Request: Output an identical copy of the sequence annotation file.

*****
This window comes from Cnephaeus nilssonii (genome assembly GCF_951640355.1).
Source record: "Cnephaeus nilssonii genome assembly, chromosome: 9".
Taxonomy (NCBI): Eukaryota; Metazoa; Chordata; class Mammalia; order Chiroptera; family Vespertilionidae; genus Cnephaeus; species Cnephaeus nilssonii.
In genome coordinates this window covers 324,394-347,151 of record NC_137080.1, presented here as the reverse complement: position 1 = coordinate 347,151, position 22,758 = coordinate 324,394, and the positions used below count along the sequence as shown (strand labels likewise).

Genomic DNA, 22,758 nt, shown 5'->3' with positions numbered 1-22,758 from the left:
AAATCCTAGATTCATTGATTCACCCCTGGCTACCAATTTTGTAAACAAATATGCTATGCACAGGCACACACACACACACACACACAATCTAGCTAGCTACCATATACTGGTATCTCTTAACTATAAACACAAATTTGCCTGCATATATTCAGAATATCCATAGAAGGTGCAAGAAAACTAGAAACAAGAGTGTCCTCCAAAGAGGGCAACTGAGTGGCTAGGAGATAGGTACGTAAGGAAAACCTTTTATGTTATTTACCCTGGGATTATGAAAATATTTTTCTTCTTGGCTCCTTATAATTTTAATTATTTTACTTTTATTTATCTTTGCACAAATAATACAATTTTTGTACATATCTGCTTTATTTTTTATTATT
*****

This window comes from Cnephaeus nilssonii (genome assembly GCF_951640355.1).
Source record: "Cnephaeus nilssonii genome assembly, chromosome: 9".
Taxonomy (NCBI): Eukaryota; Metazoa; Chordata; class Mammalia; order Chiroptera; family Vespertilionidae; genus Cnephaeus; species Cnephaeus nilssonii.
In genome coordinates this window covers 324,394-347,151 of record NC_137080.1, presented here as the reverse complement: position 1 = coordinate 347,151, position 22,758 = coordinate 324,394, and the positions used below count along the sequence as shown (strand labels likewise).

Genomic DNA, 22,758 nt, shown 5'->3' with positions numbered 1-22,758 from the left:
AAATCCTAGATTCATTGATTCACCCCTGGCTACCAATTTTGTAAACAAATATGCTATGCACAGGCACACACACACACACACACACAATCTAGCTAGCTACCATATACTGGTATCTCTTAACTATAAACACAAATTTGCCTGCATATATTCAGAATATCCATAGAAGGTGCAAGAAAACTAGAAACAAGAGTGTCCTCCAAAGAGGGCAACTGAGTGGCTAGGAGATAGGTACGTAAGGAAAACCTTTTATGTTATTTACCCTGGGATTATGAAAATATTTTTCTTCTTGGCTCCTTATAATTTTAATTATTTTACTTTTATTTATCTTTGCACAAATAATACAATTTTTGTACATATCTGCTTTATTTTTTATTATT